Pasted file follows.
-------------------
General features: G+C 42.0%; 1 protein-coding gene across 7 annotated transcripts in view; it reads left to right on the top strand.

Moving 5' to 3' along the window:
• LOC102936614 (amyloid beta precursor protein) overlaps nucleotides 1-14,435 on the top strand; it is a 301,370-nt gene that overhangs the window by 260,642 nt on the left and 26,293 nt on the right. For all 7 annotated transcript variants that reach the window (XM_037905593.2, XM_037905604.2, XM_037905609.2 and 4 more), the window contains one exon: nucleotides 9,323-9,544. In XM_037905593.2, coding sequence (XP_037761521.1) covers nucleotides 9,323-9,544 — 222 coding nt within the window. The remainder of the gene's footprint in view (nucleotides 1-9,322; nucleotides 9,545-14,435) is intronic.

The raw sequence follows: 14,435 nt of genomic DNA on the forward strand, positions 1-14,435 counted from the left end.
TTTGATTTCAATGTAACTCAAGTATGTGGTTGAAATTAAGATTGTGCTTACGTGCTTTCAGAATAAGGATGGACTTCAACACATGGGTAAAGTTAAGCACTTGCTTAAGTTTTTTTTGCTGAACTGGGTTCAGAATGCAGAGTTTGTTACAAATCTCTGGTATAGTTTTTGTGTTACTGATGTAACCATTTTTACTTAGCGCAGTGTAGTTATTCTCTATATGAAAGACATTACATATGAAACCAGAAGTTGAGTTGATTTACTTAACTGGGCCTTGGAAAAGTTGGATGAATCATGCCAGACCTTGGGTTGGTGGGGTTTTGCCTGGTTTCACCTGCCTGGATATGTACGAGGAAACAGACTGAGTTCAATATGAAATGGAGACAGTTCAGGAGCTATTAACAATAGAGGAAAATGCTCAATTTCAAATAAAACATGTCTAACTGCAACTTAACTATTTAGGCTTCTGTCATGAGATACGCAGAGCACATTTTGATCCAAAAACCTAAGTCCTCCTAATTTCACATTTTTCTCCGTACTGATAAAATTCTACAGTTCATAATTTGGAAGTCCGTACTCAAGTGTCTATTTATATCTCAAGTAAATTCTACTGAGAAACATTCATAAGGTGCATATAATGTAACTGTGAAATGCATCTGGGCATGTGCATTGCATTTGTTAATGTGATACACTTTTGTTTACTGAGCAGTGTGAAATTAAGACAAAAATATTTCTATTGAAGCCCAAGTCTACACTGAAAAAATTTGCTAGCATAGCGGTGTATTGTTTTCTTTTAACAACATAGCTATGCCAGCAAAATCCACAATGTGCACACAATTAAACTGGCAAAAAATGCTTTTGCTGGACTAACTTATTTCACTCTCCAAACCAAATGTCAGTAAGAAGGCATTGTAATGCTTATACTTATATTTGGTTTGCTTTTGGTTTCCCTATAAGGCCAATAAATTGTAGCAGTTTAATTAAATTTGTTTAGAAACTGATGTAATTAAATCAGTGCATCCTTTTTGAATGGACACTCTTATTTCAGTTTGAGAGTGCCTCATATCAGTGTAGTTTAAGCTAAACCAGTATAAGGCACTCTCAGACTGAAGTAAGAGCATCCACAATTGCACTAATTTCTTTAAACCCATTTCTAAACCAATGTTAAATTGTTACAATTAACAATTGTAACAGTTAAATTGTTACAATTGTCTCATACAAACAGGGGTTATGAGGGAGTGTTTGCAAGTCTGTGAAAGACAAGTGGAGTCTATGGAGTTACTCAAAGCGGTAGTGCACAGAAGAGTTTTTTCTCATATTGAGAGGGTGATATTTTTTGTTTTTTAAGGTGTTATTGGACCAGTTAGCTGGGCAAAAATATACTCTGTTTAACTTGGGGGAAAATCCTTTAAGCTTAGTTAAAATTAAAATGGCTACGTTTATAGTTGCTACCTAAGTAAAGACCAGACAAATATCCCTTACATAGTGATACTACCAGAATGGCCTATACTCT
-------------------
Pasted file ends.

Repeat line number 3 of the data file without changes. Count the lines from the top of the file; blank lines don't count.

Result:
• LOC102936614 (amyloid beta precursor protein) overlaps nucleotides 1-14,435 on the top strand; it is a 301,370-nt gene that overhangs the window by 260,642 nt on the left and 26,293 nt on the right. For all 7 annotated transcript variants that reach the window (XM_037905593.2, XM_037905604.2, XM_037905609.2 and 4 more), the window contains one exon: nucleotides 9,323-9,544. In XM_037905593.2, coding sequence (XP_037761521.1) covers nucleotides 9,323-9,544 — 222 coding nt within the window. The remainder of the gene's footprint in view (nucleotides 1-9,322; nucleotides 9,545-14,435) is intronic.